During hot weather, there is nothing better than to have a cool house to serve as your oasis. Aside from your air conditioning, plants can also contribute to making your home cooler.
How do they do this?
You’re about to find out!
What you need:
• A reflector lamp or the sun (the lamp should have a 100-watt incandescent bulb)
• 2 shoe boxes or cardboard boxes
• Different types of plants in their pots (ask your parents or grandparents if you can use their plants)
• 2 functional thermometers (digital would be best)
• 1 small can of dark colored paint
• 1 small can of white paint
What you do:
There are a few steps you need to do in this experiment:
1. Get your boxes and place them at an equal distance from the lamp for equal lighting.
2. Place the thermometers inside your boxes.
3. Position your plants between the lamp and one of the boxes, so that they cast a shadow over the boxes.
4. Turn your lamp on.
5. Measure the temperature of the air after a while. Which of the two boxes has a raised temperature? Find out if the temperatures change.
Do you think the number of plants make a difference?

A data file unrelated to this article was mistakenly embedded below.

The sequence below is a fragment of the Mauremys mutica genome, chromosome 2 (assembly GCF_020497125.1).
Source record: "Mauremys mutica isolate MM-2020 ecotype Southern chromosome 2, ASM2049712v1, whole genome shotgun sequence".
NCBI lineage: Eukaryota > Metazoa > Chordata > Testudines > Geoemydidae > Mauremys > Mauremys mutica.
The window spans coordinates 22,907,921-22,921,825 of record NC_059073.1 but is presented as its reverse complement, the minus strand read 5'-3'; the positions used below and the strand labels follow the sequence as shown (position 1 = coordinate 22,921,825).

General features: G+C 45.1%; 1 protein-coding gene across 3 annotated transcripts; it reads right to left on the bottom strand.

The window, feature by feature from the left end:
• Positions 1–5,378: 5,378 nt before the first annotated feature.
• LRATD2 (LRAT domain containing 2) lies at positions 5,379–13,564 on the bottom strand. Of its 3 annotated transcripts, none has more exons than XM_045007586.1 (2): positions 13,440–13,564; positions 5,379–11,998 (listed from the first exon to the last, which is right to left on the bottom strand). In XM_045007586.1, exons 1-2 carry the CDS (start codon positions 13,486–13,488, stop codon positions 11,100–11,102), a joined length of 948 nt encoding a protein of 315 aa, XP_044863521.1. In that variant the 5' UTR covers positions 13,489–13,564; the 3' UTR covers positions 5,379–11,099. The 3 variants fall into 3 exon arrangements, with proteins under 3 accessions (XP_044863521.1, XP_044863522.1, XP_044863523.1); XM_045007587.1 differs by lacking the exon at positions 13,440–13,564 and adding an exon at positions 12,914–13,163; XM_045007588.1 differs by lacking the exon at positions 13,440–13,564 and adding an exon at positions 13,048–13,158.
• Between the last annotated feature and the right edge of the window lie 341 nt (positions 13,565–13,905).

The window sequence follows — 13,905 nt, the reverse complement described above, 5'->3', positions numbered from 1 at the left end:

1. Paint one box black and one box white.
2. Place them at an equal distance from the lamp for equal lighting.
3. Place the thermometers inside your boxes.
4. Position your plants between the lamp and one of your boxes, so that they cast a shadow over the box.
5. Turn your lamp on.
6. Measure the temperature of the air after a while. Which of the two boxes has a more elevated temperature? Find out if the temperatures differ. Do you think the number of plants that give shade to the boxes make a difference?
1. Place the plants between the lamp and one of the boxes, so that the plants cast a shadow that covers most of the box.
2. Turn on your lamp.
3. Be sure to measure the air temperature in each box over time. Which of the boxes has a more elevated temperature? Does the temperature fluctuate? Remove or add plants. You can even change the box they cover. Which box maintains the lowest temperature?
What you discover
During the summer, plants shield the interior of our homes from sunlight, making our homes a lot cooler. Trees give shade to a home with its branches and leaves. This decreases the sunlight that strikes the house, lowering its temperature. During winter, trees and smaller plants shed their leaves to allow more sunlight to enter the home, raising the temperature inside it.
The color of your walls and roofing also affect your home’s temperature. Light colors make sunlight bounce off. These are ideal paint colors during the summer. Dark colors absorb sunlight. These colors are for winter.